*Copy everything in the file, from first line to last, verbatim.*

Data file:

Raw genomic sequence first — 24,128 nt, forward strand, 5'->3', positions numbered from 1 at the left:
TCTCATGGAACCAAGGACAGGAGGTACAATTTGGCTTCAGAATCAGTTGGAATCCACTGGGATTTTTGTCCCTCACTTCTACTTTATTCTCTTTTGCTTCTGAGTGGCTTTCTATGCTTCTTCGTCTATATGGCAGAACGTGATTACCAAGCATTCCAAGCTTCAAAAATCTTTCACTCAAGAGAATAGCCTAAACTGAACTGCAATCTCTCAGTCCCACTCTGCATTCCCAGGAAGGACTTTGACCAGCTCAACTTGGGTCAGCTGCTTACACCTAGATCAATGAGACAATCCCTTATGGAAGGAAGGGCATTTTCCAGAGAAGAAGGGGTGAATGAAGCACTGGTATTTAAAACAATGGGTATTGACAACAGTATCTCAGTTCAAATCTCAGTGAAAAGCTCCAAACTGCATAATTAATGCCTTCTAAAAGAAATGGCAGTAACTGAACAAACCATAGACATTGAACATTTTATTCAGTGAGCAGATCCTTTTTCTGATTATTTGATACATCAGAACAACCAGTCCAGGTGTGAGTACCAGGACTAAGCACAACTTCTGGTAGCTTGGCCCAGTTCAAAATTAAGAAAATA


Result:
Raw genomic sequence first — 24,128 nt, forward strand, 5'->3', positions numbered from 1 at the left:
TCTCATGGAACCAAGGACAGGAGGTACAATTTGGCTTCAGAATCAGTTGGAATCCACTGGGATTTTTGTCCCTCACTTCTACTTTATTCTCTTTTGCTTCTGAGTGGCTTTCTATGCTTCTTCGTCTATATGGCAGAACGTGATTACCAAGCATTCCAAGCTTCAAAAATCTTTCACTCAAGAGAATAGCCTAAACTGAACTGCAATCTCTCAGTCCCACTCTGCATTCCCAGGAAGGACTTTGACCAGCTCAACTTGGGTCAGCTGCTTACACCTAGATCAATGAGACAATCCCTTATGGAAGGAAGGGCATTTTCCAGAGAAGAAGGGGTGAATGAAGCACTGGTATTTAAAACAATGGGTATTGACAACAGTATCTCAGTTCAAATCTCAGTGAAAAGCTCCAAACTGCATAATTAATGCCTTCTAAAAGAAATGGCAGTAACTGAACAAACCATAGACATTGAACATTTTATTCAGTGAGCAGATCCTTTTTCTGATTATTTGATACATCAGAACAACCAGTCCAGGTGTGAGTACCAGGACTAAGCACAACTTCTGGTAGCTTGGCCCAGTTCAAAATTAAGAAAATA